HUD does not list all the possible disabilities for which an assistance animal could be used. Instead, HUD says the functions include “providing emotional support to persons with disabilities who have a disability-related need for such support.” (FHEO Notice: FHEO-2013-01 at page 2). Emotional support animals have been known to assist disabled individuals with severe depression, generalized anxiety disorder, post-traumatic stress disorder, and many other emotional and psychiatric disabilities.
If a person with a disability needs to use an assistance animal, he or she must first make the request to his or her housing provider or housing board. HUD says that a person seeking the accommodation must submit reliable documentation of the disability and disability-related need for the assistance animal if the disability is not known or readily-apparent. This documentation is usually a letter from a medical doctor or treating therapist who can establish the disability and need for the assistance animal. The housing provider may not ask for access to medical records or unreasonably delay the request.
Requests for an assistance animal are evaluated on a case-by-case basis. This means that housing providers cannot limit the assistance animal with general assumptions about certain species or breeds. There must be an individualized assessment of the specific assistance animal to determine if it poses a direct threat of harm or would cause substantial property damage.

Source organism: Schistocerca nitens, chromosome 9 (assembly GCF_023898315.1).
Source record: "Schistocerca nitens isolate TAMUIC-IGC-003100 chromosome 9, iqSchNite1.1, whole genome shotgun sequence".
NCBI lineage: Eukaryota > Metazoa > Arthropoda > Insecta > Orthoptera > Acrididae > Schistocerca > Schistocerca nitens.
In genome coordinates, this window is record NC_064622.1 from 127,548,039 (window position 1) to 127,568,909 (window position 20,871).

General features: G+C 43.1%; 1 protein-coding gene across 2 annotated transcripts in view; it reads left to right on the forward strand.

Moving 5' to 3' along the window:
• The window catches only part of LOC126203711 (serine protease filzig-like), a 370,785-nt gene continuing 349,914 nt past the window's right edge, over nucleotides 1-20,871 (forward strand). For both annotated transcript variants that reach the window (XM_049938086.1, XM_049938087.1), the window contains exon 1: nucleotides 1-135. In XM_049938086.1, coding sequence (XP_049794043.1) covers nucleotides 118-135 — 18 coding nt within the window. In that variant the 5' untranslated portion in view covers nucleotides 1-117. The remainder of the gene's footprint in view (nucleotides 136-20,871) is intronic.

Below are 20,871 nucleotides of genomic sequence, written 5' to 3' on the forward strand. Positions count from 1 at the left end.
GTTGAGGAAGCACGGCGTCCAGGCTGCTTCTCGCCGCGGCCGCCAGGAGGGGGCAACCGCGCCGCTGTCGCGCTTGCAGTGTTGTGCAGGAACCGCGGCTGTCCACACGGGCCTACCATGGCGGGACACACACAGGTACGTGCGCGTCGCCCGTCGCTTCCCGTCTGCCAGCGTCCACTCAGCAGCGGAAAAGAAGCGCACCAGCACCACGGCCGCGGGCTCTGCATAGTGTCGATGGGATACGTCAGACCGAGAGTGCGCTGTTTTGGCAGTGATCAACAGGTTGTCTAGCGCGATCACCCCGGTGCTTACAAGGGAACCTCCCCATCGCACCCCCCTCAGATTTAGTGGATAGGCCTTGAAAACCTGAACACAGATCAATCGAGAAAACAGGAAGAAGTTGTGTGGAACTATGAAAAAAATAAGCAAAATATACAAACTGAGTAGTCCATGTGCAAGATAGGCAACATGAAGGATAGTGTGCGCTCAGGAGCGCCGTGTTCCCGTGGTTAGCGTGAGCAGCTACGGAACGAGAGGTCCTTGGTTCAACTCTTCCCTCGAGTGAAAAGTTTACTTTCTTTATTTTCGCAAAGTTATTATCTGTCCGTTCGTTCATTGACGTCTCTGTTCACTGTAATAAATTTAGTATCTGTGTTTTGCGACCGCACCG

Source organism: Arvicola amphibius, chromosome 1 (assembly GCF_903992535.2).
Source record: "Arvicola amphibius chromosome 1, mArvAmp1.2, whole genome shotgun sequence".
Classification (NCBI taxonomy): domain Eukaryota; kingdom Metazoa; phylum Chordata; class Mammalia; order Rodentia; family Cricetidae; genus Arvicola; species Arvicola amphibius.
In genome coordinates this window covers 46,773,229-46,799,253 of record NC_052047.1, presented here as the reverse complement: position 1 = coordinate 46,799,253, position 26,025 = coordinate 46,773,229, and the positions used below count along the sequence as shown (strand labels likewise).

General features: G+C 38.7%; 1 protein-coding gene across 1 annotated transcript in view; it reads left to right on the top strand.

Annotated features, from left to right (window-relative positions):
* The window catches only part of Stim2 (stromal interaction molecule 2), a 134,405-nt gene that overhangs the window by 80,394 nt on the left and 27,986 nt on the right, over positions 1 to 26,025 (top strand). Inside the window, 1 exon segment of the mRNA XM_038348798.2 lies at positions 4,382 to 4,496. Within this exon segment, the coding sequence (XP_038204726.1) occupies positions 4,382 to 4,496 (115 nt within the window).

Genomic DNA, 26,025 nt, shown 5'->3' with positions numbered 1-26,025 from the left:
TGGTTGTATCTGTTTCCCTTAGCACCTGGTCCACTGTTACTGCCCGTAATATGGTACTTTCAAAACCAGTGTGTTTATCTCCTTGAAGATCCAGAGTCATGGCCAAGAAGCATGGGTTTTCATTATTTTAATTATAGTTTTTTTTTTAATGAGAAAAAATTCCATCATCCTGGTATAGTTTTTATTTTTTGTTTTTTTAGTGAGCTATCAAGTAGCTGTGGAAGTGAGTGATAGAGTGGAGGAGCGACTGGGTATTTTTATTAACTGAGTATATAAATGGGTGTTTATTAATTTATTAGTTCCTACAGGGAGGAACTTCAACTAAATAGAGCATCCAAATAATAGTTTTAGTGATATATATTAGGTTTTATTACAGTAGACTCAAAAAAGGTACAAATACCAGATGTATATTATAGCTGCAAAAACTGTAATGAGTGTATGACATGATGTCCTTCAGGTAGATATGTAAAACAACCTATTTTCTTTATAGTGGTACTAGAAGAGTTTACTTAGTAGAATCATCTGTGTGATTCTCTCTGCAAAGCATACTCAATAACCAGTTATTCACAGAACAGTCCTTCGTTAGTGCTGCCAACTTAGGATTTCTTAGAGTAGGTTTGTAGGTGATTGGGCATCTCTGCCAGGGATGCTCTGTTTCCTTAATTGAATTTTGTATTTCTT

Conditions and restrictions that housing providers apply to pets may not be applied to assistance animals. For example, while housing providers may require applicants or residents to pay a pet deposit, they may not require applicants and residents to pay a deposit for an assistance animal.
(FHEO Notice: FHEO-2013-01 at page 3). Depending on what HUD says, a pet number restriction may also be considered a “condition or restriction” that is limited to pets and not assistance animals. You may consider contacting your local HUD office for more information or go to https://portal.hud.gov/hudportal/HUD?src=/program_offices/fair_housing_equal_opp.
The goal of the FHAct is to give disabled individuals and equal opportunity to use and enjoy their dwellings like non-disabled individuals. Reasonable accommodations are a recognized means of achieving that goal.